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Jump Ropes, Heart Health, & Superhero Capes

Monday, March 12, 2018

Congenital heart disease affects 8 out of every 1,000 children – including one of our students, Drew, who was born with a heart anomaly. Each year, Drew shares his story with classmates and encourages them to value their heart health. This year on Valentine’s Day, students banded together to celebrate hearts in a different way.

Middle and Upper School students organized a mixed-age athletic competition benefiting the Children’s Heart Center, which specializes in helping children born with heart disorders. Through donations in support of the participants and a student-led bake sale, the Khan Lab School community raised over $3,500.

Children playing for the Stanford Children's Heart Center.

Students got their hearts racing by jumping rope, shooting basketballs, hula-hooping and long-jumping, and Middle School students coached them through each station.

“It was really fun to get the whole school together, not just to have fun but to give back to our community,” said Megan, a student in Independence Level 5. “It’s important to take action when you want change, because if you don’t, then who will?”

Involving the Community

Parents volunteered to keep track of students’ high scores at different stations while cheering them on. They also attended the event as spectators, donated treats to the students’ bake sale fundraiser, and contributed prizes to the competition such as sports equipment, games, and even tickets to a Giants game.

Autumn, a student at Los Altos High School, volunteered her time to run the hula hoop station with her mom (Lead Advisor Raina Grove), and several teachers stayed late at school to help out. The Lucile Packard Foundation for Children’s Health even came by and brought educational materials to distribute at the event.

The students who raised the most money and won various events were recognized in front of their peers at Community Meeting the following Friday, where school leaders emphasized the importance of helping others.

Students receive prizes after the competition.

Connecting Back to the Curriculum

The event coincided with Independence Level 5’s term project on the United Nations' Sustainable Development Goals, which set forth specific targets to “end poverty, protect the planet, and ensure prosperity for all.” Students began by researching the U.N.’s sustainable development agenda, then took action in their own community through the Be the Change Initiative. The Level 5 Lead Advisor, Raina Grove, asked students: “What can we do in the Bay Area to take action on the Sustainable Development Goals?”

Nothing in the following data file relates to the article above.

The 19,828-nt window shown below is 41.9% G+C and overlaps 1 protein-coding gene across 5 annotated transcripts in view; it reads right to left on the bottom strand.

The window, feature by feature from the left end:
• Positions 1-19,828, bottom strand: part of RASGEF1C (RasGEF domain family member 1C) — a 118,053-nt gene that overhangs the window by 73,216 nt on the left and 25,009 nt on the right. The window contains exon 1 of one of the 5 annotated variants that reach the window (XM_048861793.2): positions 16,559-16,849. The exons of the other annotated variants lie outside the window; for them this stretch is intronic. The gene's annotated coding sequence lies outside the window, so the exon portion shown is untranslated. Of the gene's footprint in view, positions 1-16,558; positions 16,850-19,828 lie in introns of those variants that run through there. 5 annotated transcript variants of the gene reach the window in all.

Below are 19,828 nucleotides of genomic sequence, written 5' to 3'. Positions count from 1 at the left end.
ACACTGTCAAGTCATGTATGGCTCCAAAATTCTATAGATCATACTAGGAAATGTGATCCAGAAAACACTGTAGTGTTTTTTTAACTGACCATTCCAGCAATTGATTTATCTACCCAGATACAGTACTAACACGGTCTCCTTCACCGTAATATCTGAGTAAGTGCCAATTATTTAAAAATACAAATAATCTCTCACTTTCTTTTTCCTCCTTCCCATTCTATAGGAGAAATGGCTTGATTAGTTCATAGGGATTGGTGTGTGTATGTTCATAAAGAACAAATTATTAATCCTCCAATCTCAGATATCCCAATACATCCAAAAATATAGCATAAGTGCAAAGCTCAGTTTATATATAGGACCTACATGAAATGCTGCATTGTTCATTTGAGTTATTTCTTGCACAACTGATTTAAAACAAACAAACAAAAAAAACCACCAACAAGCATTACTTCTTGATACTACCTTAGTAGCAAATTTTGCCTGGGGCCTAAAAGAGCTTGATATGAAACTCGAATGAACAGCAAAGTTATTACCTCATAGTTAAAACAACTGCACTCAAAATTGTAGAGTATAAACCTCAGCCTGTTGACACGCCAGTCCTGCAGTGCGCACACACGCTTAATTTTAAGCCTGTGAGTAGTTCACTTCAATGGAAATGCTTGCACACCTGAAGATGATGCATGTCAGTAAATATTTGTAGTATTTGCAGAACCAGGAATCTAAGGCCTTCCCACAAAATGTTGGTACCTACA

Raina said the “Jump! for the Children’s Heart Center” event fit in perfectly with Sustainable Development Goal #3: Good Health and Well-being, and a number of Level 5 students took on the Valentine’s Day event as an opportunity to engage in service learning.

Sohm, a student in Independence Level 6 who coached younger children at the event, expressed excitement to delve deeper into service learning on Level 6’s upcoming trip to Cambodia. Students will be installing biosand water filters in rural houses, as well as giving English lessons to local children. “One of the SDG goals is clean water,” said Sohm. “Once we see that this water is filtered and improved and manageable for that price, clean water can expand to other places.”

For their part, our youngest students also jumped in to help out with the Valentine’s Day fundraiser. Independence Level 1 made goody bags and activity kits for children battling heart disease, and they designed superhero capes and get-well cards to lift the spirits of hospitalized patients.

Hero Capes and goodie bags made by Independence Level 1 students.

On March 12, students from Level 1 visited the Lucile Packard Foundation for Children's Health with their families in order to learn more about the difference their donations made for heart patients. Finally, they presented the foundation with a check for the $3,504 raised by our community.

Check presentation with the IL1 students.


“I would like to express our sincere gratitude for your generosity in support of our patients and families,” said Caitlin Burns, Community Relations Assistant for the Lucile Packard Foundation. “Thanks to your thoughtful gifts, smiles will be spread throughout our hospital.”


Up Next: Teens Give Back